Spine surgery allows social worker to walk tall at graduation

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A year ago, Nicole Carr wouldn’t have been able to walk at her graduation ceremony without intense back pain. But in May, just three months after undergoing spine surgery at Methodist Dallas Medical Center, the 44-year-old Lubbock social worker proudly crossed the stage with her fellow graduates to receive her master’s degree from the University of Texas at Arlington.

Nicole credits the care she received at the hospital with making it possible.

“This is the best hospital we’ve ever been to, and we’ve been to a lot,” she says.


Nicole has lived with back pain for years, receiving multiple diagnoses such as foraminal stenosis and degenerative disk disease. It got to the point where it was hard to spend time with her family or even stand for very long. When physical therapy made things worse and pain management treatments failed, she opted for a spinal fusion procedure at a hospital in West Texas.

Doctors placed a metal implant in her lower back, but it wasn’t long before the pain returned, this time worse than ever. It turns out that a screw that had been used to stabilize her spine had broken, causing complications.

Nicole searched for another specialist and was referred to Randall Graham, MD, neurosurgeon on the medical staff at Methodist Dallas. She and her husband made the 340-mile trek for a consultation.

A collage of photos of Nicole Carr smiling at the camera, wearing a cap and gown at a graduation ceremony, a photo of her cap with an inspirational phrase and rainbow drawn on it, and a photo of her holding her son, used to explain her recovery after spine surgery

Nicole graduated from UT Arlington in May 2023, with her grandson Kai in tow.

“I went in there defeated and just scared because another doctor had basically told me I was stuck in my situation,” Nicole recalls.

Dr. Graham took several X-rays and scans of her spine to determine the extent of the problem.

“She was in bad shape,” he says of that initial exam. “There was the broken screw, and that initial operation had caused some spinal fluid to leak from the membrane covering the nerves. That could potentially lead to problems like infection.”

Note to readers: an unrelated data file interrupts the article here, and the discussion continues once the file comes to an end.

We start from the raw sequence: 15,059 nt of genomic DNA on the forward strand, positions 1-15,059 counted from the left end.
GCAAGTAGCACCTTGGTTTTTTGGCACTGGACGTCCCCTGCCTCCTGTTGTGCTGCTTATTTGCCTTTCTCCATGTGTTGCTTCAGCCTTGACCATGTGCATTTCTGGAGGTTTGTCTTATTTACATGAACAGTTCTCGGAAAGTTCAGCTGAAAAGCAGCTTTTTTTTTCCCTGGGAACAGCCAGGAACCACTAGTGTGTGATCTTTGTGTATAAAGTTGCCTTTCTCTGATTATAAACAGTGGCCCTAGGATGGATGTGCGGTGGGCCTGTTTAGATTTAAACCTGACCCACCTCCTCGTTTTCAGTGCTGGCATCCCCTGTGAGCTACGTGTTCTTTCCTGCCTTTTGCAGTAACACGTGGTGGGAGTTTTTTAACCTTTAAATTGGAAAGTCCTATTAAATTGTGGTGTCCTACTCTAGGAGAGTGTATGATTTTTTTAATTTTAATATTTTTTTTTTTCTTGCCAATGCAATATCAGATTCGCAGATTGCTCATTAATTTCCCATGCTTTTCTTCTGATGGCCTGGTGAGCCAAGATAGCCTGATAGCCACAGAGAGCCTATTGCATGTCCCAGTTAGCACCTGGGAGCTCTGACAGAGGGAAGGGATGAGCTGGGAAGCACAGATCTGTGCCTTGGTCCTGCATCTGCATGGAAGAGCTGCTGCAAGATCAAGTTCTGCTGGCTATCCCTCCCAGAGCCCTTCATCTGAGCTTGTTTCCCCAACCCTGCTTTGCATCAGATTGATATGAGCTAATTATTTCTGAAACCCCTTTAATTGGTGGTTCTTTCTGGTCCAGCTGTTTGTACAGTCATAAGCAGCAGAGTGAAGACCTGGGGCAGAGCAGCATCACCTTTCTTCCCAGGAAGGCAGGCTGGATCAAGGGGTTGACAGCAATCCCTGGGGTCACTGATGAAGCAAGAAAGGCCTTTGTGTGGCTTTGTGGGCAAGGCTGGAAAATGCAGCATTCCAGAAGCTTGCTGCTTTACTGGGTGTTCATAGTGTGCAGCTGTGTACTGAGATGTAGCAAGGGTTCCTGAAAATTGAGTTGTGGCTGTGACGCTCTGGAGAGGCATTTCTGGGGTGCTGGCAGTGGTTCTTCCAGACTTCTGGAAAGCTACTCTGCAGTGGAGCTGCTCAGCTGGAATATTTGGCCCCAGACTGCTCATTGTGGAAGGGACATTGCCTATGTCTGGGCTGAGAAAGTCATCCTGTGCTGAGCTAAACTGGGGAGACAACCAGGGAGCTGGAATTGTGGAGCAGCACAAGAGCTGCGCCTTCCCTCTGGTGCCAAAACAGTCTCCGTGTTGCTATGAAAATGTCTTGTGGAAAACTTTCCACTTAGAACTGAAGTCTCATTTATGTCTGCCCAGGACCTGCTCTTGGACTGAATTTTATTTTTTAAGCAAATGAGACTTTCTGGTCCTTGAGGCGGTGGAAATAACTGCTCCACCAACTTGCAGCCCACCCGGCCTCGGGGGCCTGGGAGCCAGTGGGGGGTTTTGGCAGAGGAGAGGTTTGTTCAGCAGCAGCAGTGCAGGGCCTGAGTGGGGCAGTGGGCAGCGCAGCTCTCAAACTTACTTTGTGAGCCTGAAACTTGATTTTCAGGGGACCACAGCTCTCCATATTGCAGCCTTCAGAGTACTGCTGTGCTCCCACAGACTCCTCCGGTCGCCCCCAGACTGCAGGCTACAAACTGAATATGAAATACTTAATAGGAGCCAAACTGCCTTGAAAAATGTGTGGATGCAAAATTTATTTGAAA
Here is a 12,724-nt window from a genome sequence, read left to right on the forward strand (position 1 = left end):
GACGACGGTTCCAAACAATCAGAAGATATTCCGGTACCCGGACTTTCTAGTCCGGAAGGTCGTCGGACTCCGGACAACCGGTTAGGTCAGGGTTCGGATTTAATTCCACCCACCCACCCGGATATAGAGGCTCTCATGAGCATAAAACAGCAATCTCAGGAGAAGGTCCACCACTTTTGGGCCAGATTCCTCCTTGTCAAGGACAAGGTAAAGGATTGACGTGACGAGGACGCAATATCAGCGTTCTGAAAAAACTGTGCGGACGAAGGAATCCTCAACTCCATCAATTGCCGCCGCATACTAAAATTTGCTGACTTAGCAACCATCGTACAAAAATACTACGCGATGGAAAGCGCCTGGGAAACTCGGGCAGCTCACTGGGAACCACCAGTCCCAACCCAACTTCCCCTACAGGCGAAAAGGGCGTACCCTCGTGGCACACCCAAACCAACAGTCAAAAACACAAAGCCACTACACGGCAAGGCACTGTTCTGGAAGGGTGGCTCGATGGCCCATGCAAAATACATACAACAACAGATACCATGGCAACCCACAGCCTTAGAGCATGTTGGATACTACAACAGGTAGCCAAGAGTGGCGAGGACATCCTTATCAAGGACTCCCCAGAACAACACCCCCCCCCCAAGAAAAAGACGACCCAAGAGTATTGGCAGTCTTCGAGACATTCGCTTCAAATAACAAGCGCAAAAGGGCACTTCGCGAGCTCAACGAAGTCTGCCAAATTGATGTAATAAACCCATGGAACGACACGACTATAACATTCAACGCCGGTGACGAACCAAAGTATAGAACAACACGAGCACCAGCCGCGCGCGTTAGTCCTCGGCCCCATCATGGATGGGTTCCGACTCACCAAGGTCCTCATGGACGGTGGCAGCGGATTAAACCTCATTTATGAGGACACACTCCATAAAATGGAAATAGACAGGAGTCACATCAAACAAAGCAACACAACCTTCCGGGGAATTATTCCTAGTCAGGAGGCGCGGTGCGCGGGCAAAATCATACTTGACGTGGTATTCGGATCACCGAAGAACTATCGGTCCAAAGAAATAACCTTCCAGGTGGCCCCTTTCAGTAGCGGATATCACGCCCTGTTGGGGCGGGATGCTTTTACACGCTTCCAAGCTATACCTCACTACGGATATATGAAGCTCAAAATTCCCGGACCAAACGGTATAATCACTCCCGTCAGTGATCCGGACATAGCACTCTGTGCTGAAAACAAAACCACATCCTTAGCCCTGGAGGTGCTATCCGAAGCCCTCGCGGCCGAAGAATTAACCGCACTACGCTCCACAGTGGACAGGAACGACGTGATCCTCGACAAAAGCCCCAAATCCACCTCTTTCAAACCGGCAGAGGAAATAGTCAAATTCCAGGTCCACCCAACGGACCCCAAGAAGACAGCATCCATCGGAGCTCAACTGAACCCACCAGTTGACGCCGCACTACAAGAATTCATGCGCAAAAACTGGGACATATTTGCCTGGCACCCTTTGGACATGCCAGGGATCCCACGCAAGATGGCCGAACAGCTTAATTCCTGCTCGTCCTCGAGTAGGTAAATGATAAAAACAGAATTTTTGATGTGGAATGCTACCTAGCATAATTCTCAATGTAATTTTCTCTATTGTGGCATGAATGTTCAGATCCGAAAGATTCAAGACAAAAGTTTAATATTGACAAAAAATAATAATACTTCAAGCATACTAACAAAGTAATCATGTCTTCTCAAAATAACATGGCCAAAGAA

Dr. Graham says he normally recommends that patients first try nonsurgical approaches for pain relief, but because Nicole had already exhausted those options, it was time to take more drastic measures. He told her he could repair the damage with two spine revision procedures.

“The visit with Dr. Graham was a breath of fresh air. I left feeling hopeful,” she says.

A stock image of a physician holding a model of a spine


In February, Nicole checked into Methodist Dallas with the support of her family. She was taken to the operating room where Dr. Graham performed an anterior lumbar interbody fusion (ALIF) surgery.

“To mitigate the risk of her spinal fluid leaking again, we decided to go from her front, through an incision in her abdomen, to essentially reconstruct the entire bottom section of her lumbar spine,” he explains.

Another surgeon helped Dr. Graham safely move her abdominal organs and blood vessels so he could access her spine. Then Dr. Graham removed the problematic disks and replaced them with a 3D-printed titanium implant that mimics some of the properties of natural bone.

“This type of procedure requires a lot of specialized training, and we have a very well-equipped team,” Dr. Graham says.

After he and his team completed the first spine surgery, Nicole got a night to rest before returning to the OR the next day. This time, Dr. Graham went through her back to remove all of the broken implants from her earlier surgery and reinforced her spinal support with larger screws and rods.

Nicole Carr photographed with family and friends

Holding her grandson Kai, Nicole (middle) celebrated with (from left) her husband, Daniel, and her daughters Madison, Mackenzee and Brooklyn, and her son McKade


Nicole stayed in the hospital for about a week. She was up and walking within six hours of her second surgery, she says.

“Postoperatively, the neuro intensive care unit at Methodist Dallas is highly specialized,” Dr. Graham says. “They know how to safely and properly help patients get back on their feet and start walking again. And we also have a unique recovery system that minimizes the use of narcotics.”

Nicole says she noticed a difference in her pain right away. And as she returned home and time passed, she grew stronger and better.

“I feel great,” she says. “I try to walk at least a mile a day. Before, I wouldn’t even try because it hurt too much. Now, I can go hiking, which I love to do, and no one has to worry about me. I can do so much more with my kids and grandson now that I’m not in pain all the time.”

And that, Dr. Graham adds, is the goal for all patients.

“It’s all about improving their quality of life,” he says. “When I talk to patients like Nicole, I ask them, ‘What has your condition taken from you?’ And every approach I take is to help them get those things back because they’re invaluable.”